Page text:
Tonight on BBC2 @ 9pm Horizons will launch the Longitude Prize. A £10 Million prize is on offer to help meet and solve 6 particular challenges. One of these challenges is Paralysis, and Rex Bionics and I are featured.
I explain what its like to live with paralysis here:
Every spinal cord injury is different. My vertebra was damaged at just around the sort of sternum level. What that means is, as a complete injury, I have no movement and no movement and no sensation from that level of injury down. For example, I had a computer charger sat against my leg and I didn’t realise how hot it got and it actually burnt to the bone of my leg. But then there’s the longer term living with paralysis and sitting all the time. Your bones get brittle and your hips, your knees, your ankles – all your joints – can become constricted so that you become sort of chair-shaped. I think for me the hard thing that comes with paralysis is being in a wheelchair because once you’re in a wheelchair there’s a sort of stigma or connotations attached to that. That for me was the harder thing to adapt to and how much of a challenge it is to get around and how much of a challenge it is just to live my day-to-day. Even the smallest things like changing a duvet cover is really difficult – doing it sitting down. Accessing the kitchen because everything’s a little bit higher. But then I can’t carry a cup of tea because I have to use both my hands to push my chair. If it’s raining I can’t carry an umbrella. If it’s dirty on the ground I just get filthy – everything gets filthy, my hands, my clothes. And it’s quite difficult getting around and about – you have to be quite good in your chair so that you can sort of manage wheelie-ing off curbs and getting around over cobbled streets, especially in London. I think because I wasn’t born disabled, I’ll always draw comparison between life walking and life not walking and life with paralysis. So, as much as I’m happy and live a really fulfilled amazing life, there are still frustrations that come around every day and I think they they would fall into the categories of frustration at not being able to get where I want to go and not being as independent as I’d like to be. It was interesting – when I had my accident I was told by my consultant ‘Oh you’re so young – you’ll be walking again in 10 years.’ It’s ten years now and that hasn’t caught up – that medicine hasn’t caught up yet but because technology has advanced so much I feel very much sort of on the precipice of change.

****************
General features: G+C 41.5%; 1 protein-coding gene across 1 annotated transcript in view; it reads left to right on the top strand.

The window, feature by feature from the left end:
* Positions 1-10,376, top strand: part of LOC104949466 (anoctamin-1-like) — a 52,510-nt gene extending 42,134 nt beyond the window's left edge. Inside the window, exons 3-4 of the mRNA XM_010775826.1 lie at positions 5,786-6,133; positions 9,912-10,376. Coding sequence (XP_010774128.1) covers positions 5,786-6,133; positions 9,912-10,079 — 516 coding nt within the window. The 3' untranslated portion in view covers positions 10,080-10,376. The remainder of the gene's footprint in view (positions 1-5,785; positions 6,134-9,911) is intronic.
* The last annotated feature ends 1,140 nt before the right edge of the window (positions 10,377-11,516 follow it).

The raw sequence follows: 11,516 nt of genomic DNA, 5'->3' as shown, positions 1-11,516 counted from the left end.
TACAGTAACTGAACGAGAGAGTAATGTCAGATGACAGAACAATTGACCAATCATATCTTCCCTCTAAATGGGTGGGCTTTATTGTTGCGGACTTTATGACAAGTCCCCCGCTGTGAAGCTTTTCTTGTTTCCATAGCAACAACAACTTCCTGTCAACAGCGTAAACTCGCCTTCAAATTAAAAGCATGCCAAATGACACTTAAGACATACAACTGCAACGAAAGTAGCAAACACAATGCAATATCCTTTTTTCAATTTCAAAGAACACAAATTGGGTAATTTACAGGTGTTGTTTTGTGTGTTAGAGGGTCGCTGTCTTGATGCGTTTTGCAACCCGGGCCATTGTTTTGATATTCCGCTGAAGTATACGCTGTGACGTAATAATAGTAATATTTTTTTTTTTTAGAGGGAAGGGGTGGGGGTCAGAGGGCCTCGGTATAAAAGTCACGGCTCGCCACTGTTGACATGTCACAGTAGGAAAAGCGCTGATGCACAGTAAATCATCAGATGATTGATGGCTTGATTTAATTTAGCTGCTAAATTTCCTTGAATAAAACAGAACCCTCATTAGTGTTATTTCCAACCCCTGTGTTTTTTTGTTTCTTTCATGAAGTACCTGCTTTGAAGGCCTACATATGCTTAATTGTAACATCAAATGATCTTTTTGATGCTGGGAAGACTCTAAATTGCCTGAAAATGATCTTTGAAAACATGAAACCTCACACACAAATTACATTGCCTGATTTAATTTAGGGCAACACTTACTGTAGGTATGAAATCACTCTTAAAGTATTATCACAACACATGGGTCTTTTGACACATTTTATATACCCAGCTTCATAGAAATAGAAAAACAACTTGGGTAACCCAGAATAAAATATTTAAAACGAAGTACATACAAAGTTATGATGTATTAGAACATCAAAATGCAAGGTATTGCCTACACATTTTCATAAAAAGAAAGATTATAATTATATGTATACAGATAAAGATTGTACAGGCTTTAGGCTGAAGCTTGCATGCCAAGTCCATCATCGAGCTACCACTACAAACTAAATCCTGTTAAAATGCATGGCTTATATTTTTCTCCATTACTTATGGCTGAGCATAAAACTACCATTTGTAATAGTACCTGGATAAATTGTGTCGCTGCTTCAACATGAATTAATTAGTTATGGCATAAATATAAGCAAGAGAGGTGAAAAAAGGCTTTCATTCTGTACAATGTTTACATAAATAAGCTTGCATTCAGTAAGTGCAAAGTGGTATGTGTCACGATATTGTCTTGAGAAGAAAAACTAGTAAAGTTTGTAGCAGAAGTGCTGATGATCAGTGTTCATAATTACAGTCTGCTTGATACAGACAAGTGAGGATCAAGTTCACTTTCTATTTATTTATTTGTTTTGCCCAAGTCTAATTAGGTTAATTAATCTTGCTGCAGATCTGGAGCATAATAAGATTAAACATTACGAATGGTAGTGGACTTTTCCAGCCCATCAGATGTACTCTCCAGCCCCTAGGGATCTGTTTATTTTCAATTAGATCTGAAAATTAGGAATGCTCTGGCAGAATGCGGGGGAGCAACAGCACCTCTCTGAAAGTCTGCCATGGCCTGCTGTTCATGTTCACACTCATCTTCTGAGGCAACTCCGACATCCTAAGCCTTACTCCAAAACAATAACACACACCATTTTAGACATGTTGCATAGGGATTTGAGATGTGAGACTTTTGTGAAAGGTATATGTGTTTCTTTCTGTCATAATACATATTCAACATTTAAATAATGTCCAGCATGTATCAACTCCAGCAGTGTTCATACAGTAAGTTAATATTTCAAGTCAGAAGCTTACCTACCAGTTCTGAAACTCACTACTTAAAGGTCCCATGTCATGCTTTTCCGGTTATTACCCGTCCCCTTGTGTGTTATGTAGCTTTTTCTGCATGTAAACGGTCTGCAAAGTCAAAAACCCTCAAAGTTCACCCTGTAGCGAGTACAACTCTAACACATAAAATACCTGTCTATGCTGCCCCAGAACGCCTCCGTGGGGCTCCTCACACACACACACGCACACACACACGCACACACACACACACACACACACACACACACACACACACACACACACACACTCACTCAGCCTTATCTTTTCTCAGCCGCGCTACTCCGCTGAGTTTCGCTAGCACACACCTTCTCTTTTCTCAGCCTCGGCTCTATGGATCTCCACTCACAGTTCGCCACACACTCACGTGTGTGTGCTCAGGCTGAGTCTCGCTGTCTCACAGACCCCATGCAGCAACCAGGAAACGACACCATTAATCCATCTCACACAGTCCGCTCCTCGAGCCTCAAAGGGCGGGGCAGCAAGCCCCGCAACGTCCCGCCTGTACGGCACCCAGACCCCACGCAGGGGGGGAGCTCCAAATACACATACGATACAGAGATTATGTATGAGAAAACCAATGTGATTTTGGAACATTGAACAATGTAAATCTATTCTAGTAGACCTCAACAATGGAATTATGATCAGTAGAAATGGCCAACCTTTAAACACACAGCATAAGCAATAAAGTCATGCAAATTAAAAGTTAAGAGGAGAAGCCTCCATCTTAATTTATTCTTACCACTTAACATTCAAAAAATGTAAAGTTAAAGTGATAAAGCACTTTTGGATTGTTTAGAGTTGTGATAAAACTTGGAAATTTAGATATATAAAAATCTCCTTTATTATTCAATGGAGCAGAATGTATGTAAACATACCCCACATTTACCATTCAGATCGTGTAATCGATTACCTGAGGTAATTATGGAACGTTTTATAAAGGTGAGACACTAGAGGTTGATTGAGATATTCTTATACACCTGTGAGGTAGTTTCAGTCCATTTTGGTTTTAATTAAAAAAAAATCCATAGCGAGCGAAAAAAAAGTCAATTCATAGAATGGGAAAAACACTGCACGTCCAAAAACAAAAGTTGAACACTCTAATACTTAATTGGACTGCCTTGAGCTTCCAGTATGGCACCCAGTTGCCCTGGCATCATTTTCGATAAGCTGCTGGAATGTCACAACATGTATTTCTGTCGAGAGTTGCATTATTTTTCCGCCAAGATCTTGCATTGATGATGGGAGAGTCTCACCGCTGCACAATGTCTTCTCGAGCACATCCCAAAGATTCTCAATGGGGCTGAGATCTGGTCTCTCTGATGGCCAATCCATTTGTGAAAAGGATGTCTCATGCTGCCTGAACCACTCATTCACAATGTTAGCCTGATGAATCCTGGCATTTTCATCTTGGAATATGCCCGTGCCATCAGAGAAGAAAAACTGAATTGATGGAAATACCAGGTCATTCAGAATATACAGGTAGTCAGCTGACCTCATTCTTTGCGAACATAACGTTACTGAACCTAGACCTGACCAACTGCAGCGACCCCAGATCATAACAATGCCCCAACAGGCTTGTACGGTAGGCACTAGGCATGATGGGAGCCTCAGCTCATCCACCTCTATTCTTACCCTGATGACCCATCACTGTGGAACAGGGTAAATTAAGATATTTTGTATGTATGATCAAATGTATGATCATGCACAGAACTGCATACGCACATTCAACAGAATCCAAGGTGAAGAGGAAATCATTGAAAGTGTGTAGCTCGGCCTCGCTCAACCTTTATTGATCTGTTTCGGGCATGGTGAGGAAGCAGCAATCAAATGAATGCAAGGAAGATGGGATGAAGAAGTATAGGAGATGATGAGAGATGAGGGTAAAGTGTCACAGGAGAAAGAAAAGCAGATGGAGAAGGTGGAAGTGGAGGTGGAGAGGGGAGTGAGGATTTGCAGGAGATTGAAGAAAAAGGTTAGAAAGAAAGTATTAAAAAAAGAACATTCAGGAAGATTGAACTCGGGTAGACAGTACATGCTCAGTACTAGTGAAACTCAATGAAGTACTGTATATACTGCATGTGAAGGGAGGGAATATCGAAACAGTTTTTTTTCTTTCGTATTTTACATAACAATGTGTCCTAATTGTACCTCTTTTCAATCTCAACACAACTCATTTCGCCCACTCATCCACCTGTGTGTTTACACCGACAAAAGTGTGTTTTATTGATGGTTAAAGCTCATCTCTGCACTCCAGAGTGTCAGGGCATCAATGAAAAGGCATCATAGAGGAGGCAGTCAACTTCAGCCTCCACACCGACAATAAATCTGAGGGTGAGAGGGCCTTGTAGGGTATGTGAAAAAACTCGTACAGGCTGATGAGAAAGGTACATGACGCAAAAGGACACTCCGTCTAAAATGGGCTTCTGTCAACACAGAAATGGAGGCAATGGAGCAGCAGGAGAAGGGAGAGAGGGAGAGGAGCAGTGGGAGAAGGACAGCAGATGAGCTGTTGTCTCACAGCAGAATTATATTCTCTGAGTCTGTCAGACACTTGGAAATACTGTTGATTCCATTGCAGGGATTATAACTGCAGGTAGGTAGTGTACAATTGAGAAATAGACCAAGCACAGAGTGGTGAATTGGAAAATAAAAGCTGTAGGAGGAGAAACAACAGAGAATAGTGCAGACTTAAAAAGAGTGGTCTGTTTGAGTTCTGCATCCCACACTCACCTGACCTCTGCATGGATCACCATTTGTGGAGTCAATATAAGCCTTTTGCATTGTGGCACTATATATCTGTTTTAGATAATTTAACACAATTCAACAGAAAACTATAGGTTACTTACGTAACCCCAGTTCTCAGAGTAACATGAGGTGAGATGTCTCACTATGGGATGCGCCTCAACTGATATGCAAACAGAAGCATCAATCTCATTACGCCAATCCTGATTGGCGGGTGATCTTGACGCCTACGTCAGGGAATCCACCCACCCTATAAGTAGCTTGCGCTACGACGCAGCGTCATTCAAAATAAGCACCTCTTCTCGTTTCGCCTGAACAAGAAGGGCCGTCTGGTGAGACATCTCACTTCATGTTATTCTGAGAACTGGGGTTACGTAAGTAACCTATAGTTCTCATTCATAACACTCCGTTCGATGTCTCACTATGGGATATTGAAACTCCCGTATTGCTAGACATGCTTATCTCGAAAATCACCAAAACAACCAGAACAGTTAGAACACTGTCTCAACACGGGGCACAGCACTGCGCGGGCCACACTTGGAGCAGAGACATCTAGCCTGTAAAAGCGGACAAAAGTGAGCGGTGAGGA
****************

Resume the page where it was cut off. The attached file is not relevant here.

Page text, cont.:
If you feel this is a cause worth trying to help, please visit this site and cast your vote later today!